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Laramie Movie Scope: Shirkers

A movie about a movie and moviemakers

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by Robert Roten, Film Critic
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December 21, 2018 – There are lots of movies about movies, but this one is about a movie that never quite got finished, and the enigmatic movie director who sabotaged it. The movie that didn't get finished, titled Shirkers, the same title as this documentary about it, appears to be a kind of over-hyped avant garde home movie. What's really interesting are the people who tried to make the movie.

In 1992, Sandi Tan (who also directs this documentary) with friends Jasmine Ng, Sophie Siddique and Georges Cardona shot the independent film Shirkers in Singapore, one of the earliest indy films shot there. After filming was completed, but prior to editing, Cardona, the film, the soundtrack, and lots of other materials related to the project vanished without a trace.

This documentary is about all the effort that went into making the 1992 film Shirkers, as well as detective work to track down the history of the mysterious Georges Cardona, a smooth-talking hustler who manipulated people, lied to everyone about his past, and who is said to have repeatedly sabotaged the work of others in a number of film projects.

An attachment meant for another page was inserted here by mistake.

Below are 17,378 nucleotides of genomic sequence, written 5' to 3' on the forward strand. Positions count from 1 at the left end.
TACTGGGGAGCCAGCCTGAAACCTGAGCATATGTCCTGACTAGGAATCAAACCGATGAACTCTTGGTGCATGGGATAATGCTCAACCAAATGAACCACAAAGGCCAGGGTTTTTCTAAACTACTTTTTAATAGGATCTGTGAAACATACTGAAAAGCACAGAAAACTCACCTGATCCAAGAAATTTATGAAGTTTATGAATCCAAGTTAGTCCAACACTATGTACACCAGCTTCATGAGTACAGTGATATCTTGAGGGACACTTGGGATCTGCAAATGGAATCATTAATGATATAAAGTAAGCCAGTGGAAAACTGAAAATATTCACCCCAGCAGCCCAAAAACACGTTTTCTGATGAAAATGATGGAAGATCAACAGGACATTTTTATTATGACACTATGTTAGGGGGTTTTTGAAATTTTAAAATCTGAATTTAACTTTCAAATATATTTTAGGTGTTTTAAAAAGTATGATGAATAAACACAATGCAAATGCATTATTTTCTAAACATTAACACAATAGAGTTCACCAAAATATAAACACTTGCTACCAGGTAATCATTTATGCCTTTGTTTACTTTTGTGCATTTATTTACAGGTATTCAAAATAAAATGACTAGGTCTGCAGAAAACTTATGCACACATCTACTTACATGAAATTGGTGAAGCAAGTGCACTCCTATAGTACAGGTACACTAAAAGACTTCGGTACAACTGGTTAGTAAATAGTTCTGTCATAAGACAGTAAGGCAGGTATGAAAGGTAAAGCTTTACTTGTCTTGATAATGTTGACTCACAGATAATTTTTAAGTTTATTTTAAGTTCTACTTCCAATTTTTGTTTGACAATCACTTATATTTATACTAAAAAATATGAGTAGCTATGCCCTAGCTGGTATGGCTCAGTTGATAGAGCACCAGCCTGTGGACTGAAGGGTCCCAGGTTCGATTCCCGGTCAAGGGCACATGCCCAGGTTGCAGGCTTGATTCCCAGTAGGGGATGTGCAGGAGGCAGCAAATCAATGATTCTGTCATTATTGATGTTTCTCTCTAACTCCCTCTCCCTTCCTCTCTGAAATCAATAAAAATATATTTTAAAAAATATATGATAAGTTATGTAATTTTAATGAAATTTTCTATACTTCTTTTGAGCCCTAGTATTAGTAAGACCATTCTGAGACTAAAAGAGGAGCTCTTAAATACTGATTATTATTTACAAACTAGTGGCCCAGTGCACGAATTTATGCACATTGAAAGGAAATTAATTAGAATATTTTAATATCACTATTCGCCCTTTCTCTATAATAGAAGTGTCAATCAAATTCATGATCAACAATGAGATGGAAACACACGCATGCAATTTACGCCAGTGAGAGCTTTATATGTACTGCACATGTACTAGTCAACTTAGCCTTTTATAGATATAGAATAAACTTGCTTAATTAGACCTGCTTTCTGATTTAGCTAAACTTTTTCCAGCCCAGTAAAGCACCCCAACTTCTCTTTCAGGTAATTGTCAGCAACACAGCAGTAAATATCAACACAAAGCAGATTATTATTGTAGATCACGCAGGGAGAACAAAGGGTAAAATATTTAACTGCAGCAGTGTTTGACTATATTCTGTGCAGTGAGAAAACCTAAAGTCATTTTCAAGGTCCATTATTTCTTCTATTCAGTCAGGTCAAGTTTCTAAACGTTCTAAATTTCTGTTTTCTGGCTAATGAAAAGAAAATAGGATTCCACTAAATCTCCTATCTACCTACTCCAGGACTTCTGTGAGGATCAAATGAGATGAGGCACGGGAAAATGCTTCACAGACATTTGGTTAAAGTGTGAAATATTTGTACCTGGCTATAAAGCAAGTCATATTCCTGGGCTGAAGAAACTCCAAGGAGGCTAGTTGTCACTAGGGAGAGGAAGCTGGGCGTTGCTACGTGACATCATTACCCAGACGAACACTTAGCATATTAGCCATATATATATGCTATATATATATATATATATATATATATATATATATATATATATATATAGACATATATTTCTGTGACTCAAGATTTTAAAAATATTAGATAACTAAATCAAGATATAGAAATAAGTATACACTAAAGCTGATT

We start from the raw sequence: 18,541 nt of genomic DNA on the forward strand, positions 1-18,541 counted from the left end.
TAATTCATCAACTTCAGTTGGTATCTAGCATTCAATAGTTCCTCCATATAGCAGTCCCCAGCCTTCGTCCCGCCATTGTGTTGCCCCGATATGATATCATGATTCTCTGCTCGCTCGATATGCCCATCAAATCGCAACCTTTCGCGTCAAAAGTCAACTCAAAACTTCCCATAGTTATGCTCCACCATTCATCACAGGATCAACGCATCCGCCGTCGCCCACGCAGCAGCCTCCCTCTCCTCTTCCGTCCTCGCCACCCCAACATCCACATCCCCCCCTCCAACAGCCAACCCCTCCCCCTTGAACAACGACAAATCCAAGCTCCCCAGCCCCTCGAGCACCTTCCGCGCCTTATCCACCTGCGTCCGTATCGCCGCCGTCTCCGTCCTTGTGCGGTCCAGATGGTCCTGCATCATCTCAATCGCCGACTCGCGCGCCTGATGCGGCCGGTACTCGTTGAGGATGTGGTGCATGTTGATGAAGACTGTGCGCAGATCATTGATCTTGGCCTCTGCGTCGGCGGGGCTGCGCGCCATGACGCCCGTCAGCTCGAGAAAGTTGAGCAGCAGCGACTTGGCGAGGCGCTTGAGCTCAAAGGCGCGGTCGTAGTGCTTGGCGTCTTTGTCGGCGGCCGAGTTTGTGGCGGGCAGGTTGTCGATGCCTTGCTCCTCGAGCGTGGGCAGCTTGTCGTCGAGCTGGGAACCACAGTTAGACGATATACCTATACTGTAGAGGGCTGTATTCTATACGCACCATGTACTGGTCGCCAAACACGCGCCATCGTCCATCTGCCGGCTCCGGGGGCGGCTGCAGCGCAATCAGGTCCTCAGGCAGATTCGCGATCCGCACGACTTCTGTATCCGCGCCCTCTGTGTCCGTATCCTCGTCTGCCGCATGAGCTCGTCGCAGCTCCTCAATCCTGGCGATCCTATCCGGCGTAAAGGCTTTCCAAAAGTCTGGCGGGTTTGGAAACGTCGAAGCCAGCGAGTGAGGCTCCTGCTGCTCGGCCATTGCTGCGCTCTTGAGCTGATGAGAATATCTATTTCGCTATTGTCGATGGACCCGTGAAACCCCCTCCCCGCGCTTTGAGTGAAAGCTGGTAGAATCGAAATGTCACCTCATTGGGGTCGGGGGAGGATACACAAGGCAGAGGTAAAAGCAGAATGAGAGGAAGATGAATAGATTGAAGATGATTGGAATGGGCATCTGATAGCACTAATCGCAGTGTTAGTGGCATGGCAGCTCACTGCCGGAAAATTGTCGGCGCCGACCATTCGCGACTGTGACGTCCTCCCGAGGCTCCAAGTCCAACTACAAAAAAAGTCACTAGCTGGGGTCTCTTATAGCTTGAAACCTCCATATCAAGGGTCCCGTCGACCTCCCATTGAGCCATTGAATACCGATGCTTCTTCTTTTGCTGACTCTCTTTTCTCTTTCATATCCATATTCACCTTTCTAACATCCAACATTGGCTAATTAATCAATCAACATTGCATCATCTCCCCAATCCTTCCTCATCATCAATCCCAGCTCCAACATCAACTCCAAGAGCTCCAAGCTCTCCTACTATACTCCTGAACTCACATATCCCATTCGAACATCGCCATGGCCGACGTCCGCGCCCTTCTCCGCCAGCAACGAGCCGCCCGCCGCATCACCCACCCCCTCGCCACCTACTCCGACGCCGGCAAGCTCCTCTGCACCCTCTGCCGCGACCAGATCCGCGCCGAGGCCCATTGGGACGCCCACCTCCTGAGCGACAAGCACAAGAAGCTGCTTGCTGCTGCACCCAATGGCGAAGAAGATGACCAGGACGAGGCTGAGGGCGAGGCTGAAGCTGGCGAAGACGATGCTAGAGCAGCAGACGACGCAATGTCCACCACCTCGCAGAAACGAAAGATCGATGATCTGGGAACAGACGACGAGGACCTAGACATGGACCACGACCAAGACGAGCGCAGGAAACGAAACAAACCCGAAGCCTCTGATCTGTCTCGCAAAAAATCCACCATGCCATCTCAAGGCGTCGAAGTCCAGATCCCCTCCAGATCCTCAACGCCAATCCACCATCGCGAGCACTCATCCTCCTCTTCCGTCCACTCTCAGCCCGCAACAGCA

The movie spends a lot of time on the relationship between Sandi Tan and Georges Cardona. The two were best friends, and traveled together in the United States, even though he was married and much older than she was at the time. Her road trip inspired Tan to write a screenplay, which Cardona liked and agreed to direct.

Jasmine Ng and Sophie Siddique both worked hard on the project, along with Tan, scouting locations, working on the script and raising money. Others interviewed for this film acted in it. Others interviewed in this documentary worked on the soundtrack and operated the cameras. The filmmakers managed to obtain donated film and cameras to make the film that was never finished.

The film, a kind of oddball slasher road picture, was shot on a tight schedule while Jasmine Ng and Sophie Siddique were on break from college. Sandi Tan starred in it, which she later admitted was a mistake. She pushed everyone so hard to finish the film on time that there were hard feelings between her and her friends. Near the end of shooting, Cardona said an additional $10,000 was needed to finish the film and both Sandi and Jasmine agreed to provide the money. It appears the money was used to fund Cardona's escape, instead.

Cardona disappeared with 70 cans of film, the soundtrack and lots of other material needed to finish the film. Later, a box of video tapes was sent to Jasmine from Cardona. She and the others hoped this was the finished film, but it was a cruel joke. The tapes were all blank. What kind of person does that?